A General Collection of Voyages and Travels from the Discovery of America to Commencement of the Nineteenth Century, Volume 6

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R. Phillips & Company, 1809
 

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Page 242 - and at eight o'clock, we were close to its edge. It extended East and West, far beyond the reach of our sight. In the situation we were in, just the Southern half of our horizon was illuminated, by the rays of light reflected from the ice, to a considerable height. Ninety -seven ice
Page 330 - other no more; at which he wept, and -said, " Let your sons come, we ** will treat them well." Oree is a good man, in the utmost sense of the word; but many of the people are far from being of that disposition, and seem to take advantage of his old age; Teraderre, his grandson and
Page 226 - gave up looking for her, and all thoughts of seeing her any more during the voyage; as no rendezvous was absolutely fixed upon after leaving New Zealand Nevertheless, this did not discourage me from fully exploring the Southern parts of the Pacific Ocean, in the doing of which I intended to employ the whole of the
Page 193 - with the meshes wrought exactly like ours. But nothing can be a more demonstrative evidence of their ingenuity than the construction and make of their canoes, which, in point of neatness and workmanship, exceed every thing of this kind we saw in this sea. They are built of several pieces sewed together with
Page 243 - this ice; but if there is, it can afford no better retreat for birds, or any other animals, than the ice itself, with which it must be wholly covered. I, who had ambition not only to go
Page 184 - thing he saw. It even went so far as to become the ridicule of the natives, who offered pieces of sticks and stones to exchange. One waggish boy took a piece of human excrement on the end of a stick, and held it out to every one he met with. This day, a man got into the master's cabin,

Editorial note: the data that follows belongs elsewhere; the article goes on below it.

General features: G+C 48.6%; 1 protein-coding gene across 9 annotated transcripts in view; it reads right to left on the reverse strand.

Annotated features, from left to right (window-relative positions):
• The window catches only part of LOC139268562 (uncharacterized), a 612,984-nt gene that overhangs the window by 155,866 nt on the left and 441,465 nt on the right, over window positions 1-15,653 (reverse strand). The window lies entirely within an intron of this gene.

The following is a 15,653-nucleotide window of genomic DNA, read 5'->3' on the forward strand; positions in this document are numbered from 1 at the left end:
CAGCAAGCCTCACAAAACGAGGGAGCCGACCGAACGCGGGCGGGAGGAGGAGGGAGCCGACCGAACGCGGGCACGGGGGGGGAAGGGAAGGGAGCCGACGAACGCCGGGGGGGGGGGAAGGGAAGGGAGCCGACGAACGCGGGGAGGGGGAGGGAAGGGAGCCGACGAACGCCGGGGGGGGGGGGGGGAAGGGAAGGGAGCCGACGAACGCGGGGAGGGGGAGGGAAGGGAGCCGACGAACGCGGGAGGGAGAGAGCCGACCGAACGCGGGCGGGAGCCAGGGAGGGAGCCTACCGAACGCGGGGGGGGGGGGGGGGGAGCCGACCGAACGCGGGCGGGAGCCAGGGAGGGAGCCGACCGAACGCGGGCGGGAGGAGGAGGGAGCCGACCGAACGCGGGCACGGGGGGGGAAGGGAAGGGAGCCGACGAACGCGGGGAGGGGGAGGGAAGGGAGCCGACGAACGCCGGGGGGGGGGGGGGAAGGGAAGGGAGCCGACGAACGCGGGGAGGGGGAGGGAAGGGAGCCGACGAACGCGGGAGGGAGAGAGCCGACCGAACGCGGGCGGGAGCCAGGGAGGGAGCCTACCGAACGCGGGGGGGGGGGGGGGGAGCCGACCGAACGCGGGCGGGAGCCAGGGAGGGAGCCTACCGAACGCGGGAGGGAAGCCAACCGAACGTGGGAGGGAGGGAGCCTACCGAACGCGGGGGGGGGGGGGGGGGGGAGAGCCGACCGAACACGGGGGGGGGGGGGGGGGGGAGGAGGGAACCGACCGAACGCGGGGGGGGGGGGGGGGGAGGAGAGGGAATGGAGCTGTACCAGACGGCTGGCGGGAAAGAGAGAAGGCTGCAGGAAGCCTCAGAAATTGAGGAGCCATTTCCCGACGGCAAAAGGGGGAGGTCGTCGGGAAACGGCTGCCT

Page 116 - very depth of winter. During our stay in the Sound, I had observed that .this second visit made. to this country, had not mended the morals of the natives of either sex. I had always looked upon the females of New Zealand to be more chaste than the generality of Indian women. Whatever favours a few of them might have
Page 243 - measure relieved us, at least shortened the dangers and hardships inseparable from the navigation of the Southern polar regions. Since therefore we could not proceed one inch farther to the South, no other reason need be
Page 234 - day, much in the same manner as we did the preceding one. We were fortunate in having continual day-light, and clear weather; for had it been as foggy as on some of the preceding days, nothing less than a miracle could have saved us from being dashed to pieces. In the morning
Page 151 - of which the Chief promised to take care, and to produce, to the first ship or ships that should arrive at the island. He then gave me a hog; and, after trading for six or eight more, and loading the boat with fruit, we took leave, when the good old Chief embraced me with tears in his

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